Aviation’s past points to some innovative iterations
The vestige of Airships is great and full of promise
Sergey Brin commits to building a 400′ high tech Airship
Several years ago an extraordinarily successful entrepreneur, and major aviation enthusiast was having coffee in Akron, OH with an airship engineer.
Attracted to the lure of the golden age of dirigibles, but clearly aware of the technology advances, one of caffeinated conversationalists, Google co-founder Sergey Brin. declared “… we are going to be able to build airships that are faster, that are safer, more environmentally friendly and have greater capabilities than any airship built before.“ From that general vision, emerged a 400’ airship with “deep ring” internal structure of titanium framing and carbon-fiber tubing, hard-wearing outer covering, an all-electric propulsion system, a state-of-art avionics suite (including real time WX information to avoid incompatible winds…)—a ship designed to carry about 20 tons and be able to traverse as many as 10,000 miles.
In 2017 Brin then created Lighter Than Air Research (LTA) to transform this vision into reality. LTA, based in Akron, employs about 70 employees and expects to grow to 200 in the near future. Led by Alan Weston, CEO a former aerospace engineer and director of programs at the NASA Ames Research Center. His team is working through all of the design, FAA certification, production (updating the Akron Airdock to current standards), maintenance manuals, training and all the myriad of associated functions needed to bring Brin’s airship to the air. LTA is also being supported by University of Akron, the city of Akron and the Development Finance Authority of Summit County.
Weston noted “LTA is standing on the shoulders of its predecessors here at the Airdock…Because of their efforts, we are going to be able to build airships that are faster, that are safer, more environmentally friendly and have greater capabilities than any airship built before.”
This local news report conveys Akron’s excitement about the Pathfinder project. https://youtu.be/yQ5Eh4VDgpw
While early speculation pointed to the airship being a luxury aerial yacht, LTA’s stated goal is to build huge airships to provide humanitarian aid in places where conventional transportation can’t reach, such as in the aftermath of a disaster.
Wed, June 1, 2022, 1:00 PM·2 min read
Luxury blimps appear to be in the midst of a revival, but Sergey Brin wants to ensure they’re bigger and better than before.
The Google co-founder, now worth more than $90 billion, has been quietly working away on a massive new airship that will be the longest to hit the skies in almost a century.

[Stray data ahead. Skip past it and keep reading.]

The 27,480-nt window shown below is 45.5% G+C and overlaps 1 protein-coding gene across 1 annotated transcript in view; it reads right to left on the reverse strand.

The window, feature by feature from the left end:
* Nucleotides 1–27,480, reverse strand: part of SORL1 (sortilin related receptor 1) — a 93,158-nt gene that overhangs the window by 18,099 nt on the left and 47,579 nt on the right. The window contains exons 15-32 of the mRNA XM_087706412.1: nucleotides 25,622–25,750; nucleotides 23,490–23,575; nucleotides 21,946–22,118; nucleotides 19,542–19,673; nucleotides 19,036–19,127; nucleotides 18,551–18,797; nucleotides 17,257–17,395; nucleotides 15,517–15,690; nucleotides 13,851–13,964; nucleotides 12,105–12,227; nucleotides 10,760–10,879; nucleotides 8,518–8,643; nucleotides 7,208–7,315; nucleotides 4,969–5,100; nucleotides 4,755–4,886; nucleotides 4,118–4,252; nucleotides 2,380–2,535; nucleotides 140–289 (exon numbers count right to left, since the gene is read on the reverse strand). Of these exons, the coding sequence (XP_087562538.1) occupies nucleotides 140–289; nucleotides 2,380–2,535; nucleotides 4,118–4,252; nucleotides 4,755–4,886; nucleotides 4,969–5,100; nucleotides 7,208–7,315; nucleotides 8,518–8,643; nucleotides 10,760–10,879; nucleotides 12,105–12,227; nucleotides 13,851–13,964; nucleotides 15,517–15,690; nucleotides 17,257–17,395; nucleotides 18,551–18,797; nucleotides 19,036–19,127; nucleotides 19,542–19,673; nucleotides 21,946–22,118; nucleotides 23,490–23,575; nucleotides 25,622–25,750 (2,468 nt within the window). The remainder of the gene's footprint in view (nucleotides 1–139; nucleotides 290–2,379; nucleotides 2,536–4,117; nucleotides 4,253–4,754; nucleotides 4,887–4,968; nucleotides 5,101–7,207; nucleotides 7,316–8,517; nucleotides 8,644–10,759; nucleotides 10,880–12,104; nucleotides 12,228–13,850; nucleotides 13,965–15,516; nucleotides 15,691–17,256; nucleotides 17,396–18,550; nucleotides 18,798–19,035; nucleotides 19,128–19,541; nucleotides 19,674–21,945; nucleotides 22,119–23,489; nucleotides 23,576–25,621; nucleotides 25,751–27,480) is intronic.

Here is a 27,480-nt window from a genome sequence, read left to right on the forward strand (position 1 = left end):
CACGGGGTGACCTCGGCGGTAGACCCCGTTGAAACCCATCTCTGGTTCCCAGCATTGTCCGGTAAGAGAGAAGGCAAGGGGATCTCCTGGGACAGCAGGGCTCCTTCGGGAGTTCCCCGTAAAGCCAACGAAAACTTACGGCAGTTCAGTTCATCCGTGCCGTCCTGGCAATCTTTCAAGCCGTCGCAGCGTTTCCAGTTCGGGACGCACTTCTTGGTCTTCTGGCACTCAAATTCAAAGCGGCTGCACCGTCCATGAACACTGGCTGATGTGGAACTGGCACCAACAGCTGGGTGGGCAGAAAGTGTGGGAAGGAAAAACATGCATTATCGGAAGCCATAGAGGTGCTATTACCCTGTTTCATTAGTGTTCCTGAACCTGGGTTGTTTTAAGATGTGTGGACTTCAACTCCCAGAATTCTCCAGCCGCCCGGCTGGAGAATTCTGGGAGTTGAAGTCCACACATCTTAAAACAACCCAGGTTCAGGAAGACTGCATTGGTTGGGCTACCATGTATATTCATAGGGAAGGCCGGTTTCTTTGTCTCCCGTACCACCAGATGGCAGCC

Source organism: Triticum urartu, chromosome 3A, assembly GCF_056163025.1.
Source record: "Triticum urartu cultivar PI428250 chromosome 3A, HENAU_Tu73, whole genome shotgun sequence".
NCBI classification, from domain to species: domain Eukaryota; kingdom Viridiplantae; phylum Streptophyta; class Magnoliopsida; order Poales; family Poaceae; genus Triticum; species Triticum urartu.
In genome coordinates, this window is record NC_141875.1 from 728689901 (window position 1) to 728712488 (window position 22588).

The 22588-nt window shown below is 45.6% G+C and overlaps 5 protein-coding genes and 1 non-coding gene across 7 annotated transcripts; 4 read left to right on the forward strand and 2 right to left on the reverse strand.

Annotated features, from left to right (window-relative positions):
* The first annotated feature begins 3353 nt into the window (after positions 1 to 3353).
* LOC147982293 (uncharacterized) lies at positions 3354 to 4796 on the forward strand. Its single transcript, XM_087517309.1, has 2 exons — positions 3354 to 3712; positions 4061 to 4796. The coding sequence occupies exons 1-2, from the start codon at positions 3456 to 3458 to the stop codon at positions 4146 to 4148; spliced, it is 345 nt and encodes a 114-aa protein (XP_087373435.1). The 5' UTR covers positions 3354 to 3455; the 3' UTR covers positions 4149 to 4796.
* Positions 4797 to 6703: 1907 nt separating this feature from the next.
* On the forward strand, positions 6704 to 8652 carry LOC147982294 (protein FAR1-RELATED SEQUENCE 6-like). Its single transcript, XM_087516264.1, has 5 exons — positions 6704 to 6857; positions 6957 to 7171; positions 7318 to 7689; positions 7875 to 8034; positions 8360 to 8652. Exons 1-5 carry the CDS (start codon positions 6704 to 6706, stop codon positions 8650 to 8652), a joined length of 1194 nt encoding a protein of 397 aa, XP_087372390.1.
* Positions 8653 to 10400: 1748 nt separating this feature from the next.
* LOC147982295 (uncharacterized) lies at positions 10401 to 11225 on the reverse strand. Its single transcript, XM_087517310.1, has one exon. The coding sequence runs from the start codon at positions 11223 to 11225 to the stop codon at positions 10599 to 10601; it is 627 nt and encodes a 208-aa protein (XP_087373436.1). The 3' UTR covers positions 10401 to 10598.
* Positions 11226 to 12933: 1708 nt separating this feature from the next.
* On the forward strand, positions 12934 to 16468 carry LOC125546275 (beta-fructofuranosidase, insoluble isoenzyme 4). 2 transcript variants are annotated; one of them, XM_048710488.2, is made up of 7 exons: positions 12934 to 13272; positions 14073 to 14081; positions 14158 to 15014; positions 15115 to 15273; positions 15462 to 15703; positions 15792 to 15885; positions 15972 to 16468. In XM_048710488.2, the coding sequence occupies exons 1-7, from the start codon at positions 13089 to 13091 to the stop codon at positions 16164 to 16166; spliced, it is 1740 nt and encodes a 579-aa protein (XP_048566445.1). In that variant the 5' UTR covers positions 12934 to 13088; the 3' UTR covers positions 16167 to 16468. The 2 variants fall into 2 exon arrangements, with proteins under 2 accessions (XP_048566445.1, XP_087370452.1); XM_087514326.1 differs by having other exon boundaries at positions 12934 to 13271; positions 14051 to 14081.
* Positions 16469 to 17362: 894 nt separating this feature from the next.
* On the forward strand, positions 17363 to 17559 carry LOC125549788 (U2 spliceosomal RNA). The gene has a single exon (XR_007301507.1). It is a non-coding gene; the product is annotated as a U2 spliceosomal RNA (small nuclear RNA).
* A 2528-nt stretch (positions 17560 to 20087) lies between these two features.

Brin, who has long had an affinity for all types of aircraft, established a company called Lighter Than Air Research (LTA) back in 2017 to develop the next generation of airships. LTA’s inaugural model is now in the final planning stages at a facility in Akron, Ohio, according to a report in the Akron Beacon Journal.
Christened Pathfinder 1, the new airship is a far cry from the zeppelins of 100 years ago. It is expected to measure 400 feet from tip to tail, while a third iteration dubbed Pathfinder 3 will stretch about 600 feet. That means the proposed Pathfinder models will be the biggest airship built in the country since 1931 when Goodyear completed the 785-foot USS Macon and USS Akron for the US Navy.
In terms of construction, the Pathfinder’s “deep ring” internal structure will be made of Kilwell Fibrelab’s lightweight carbon-fiber tubing. It’s this rigid framework that distinguishes the airship from a blimp. The sturdy skeleton will be wrapped in a hard-wearing outer covering that will make the balloon plenty durable.
Like the Macon and Akron before it, the Pathfinder models will run on lighter-than-air helium. It’s non-combustible and far safer than the dangerously flammable hydrogen that was used in the ill-fated, 803-foot Hindenburg. The all-electric propulsion system, meanwhile, will be powered initially by batteries but could run on hydrogen fuel cells in the future. The latter will see the airship produce zero emissions.
Again like the Macon and Akron, the Pathfinder will be built at the gigantic Akron Airdock. LTA is actually in the process of acquiring this 364,000-square-foot facility, as well as recruiting a crew for the new endeavor. The company says the airships will be primarily used to bring humanitarian aid (food and supplies) to remote areas that are difficult to access via traditional aircraft and vehicles.
Pathfinder 1 is expected to take shape later this year, according to the journal, with the first test flight slated for 2023.
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